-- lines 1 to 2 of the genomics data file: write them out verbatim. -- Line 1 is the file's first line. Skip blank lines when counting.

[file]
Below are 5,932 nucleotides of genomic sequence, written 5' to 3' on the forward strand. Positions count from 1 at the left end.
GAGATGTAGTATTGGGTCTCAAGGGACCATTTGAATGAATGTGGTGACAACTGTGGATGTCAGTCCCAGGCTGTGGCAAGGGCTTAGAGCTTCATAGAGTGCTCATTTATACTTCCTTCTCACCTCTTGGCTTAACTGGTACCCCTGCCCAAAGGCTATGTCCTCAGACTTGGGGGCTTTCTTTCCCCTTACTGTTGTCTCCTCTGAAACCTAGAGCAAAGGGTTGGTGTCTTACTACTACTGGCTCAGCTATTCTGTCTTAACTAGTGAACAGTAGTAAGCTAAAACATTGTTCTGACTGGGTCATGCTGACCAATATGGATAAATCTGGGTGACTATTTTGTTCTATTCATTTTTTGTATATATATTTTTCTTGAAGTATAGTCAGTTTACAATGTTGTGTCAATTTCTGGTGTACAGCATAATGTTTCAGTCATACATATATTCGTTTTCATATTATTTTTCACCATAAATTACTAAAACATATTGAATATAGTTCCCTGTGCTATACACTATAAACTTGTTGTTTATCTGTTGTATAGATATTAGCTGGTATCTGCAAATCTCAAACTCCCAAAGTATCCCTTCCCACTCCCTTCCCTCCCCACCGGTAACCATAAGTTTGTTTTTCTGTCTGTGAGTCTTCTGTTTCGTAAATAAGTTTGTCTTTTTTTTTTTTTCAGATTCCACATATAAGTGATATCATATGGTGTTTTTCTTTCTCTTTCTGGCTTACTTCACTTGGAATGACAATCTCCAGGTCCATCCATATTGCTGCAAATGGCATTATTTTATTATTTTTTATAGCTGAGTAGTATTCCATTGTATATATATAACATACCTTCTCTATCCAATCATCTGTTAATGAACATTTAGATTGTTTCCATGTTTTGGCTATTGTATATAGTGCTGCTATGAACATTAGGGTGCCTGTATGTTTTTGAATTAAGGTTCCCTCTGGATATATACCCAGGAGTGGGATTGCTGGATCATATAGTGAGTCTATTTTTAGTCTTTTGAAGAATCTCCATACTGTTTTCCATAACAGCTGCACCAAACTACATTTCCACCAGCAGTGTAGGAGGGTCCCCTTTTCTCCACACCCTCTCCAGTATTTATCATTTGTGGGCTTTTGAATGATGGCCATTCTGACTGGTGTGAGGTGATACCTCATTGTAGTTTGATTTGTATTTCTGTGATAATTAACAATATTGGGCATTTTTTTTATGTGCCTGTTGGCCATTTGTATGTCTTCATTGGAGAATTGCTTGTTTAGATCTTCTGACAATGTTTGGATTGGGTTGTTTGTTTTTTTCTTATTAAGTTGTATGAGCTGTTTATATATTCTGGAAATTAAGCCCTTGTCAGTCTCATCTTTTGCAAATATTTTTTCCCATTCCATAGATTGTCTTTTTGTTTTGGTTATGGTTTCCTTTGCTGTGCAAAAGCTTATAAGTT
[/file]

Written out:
Below are 5,932 nucleotides of genomic sequence, written 5' to 3' on the forward strand. Positions count from 1 at the left end.
GAGATGTAGTATTGGGTCTCAAGGGACCATTTGAATGAATGTGGTGACAACTGTGGATGTCAGTCCCAGGCTGTGGCAAGGGCTTAGAGCTTCATAGAGTGCTCATTTATACTTCCTTCTCACCTCTTGGCTTAACTGGTACCCCTGCCCAAAGGCTATGTCCTCAGACTTGGGGGCTTTCTTTCCCCTTACTGTTGTCTCCTCTGAAACCTAGAGCAAAGGGTTGGTGTCTTACTACTACTGGCTCAGCTATTCTGTCTTAACTAGTGAACAGTAGTAAGCTAAAACATTGTTCTGACTGGGTCATGCTGACCAATATGGATAAATCTGGGTGACTATTTTGTTCTATTCATTTTTTGTATATATATTTTTCTTGAAGTATAGTCAGTTTACAATGTTGTGTCAATTTCTGGTGTACAGCATAATGTTTCAGTCATACATATATTCGTTTTCATATTATTTTTCACCATAAATTACTAAAACATATTGAATATAGTTCCCTGTGCTATACACTATAAACTTGTTGTTTATCTGTTGTATAGATATTAGCTGGTATCTGCAAATCTCAAACTCCCAAAGTATCCCTTCCCACTCCCTTCCCTCCCCACCGGTAACCATAAGTTTGTTTTTCTGTCTGTGAGTCTTCTGTTTCGTAAATAAGTTTGTCTTTTTTTTTTTTTCAGATTCCACATATAAGTGATATCATATGGTGTTTTTCTTTCTCTTTCTGGCTTACTTCACTTGGAATGACAATCTCCAGGTCCATCCATATTGCTGCAAATGGCATTATTTTATTATTTTTTATAGCTGAGTAGTATTCCATTGTATATATATAACATACCTTCTCTATCCAATCATCTGTTAATGAACATTTAGATTGTTTCCATGTTTTGGCTATTGTATATAGTGCTGCTATGAACATTAGGGTGCCTGTATGTTTTTGAATTAAGGTTCCCTCTGGATATATACCCAGGAGTGGGATTGCTGGATCATATAGTGAGTCTATTTTTAGTCTTTTGAAGAATCTCCATACTGTTTTCCATAACAGCTGCACCAAACTACATTTCCACCAGCAGTGTAGGAGGGTCCCCTTTTCTCCACACCCTCTCCAGTATTTATCATTTGTGGGCTTTTGAATGATGGCCATTCTGACTGGTGTGAGGTGATACCTCATTGTAGTTTGATTTGTATTTCTGTGATAATTAACAATATTGGGCATTTTTTTTATGTGCCTGTTGGCCATTTGTATGTCTTCATTGGAGAATTGCTTGTTTAGATCTTCTGACAATGTTTGGATTGGGTTGTTTGTTTTTTTCTTATTAAGTTGTATGAGCTGTTTATATATTCTGGAAATTAAGCCCTTGTCAGTCTCATCTTTTGCAAATATTTTTTCCCATTCCATAGATTGTCTTTTTGTTTTGGTTATGGTTTCCTTTGCTGTGCAAAAGCTTATAAGTT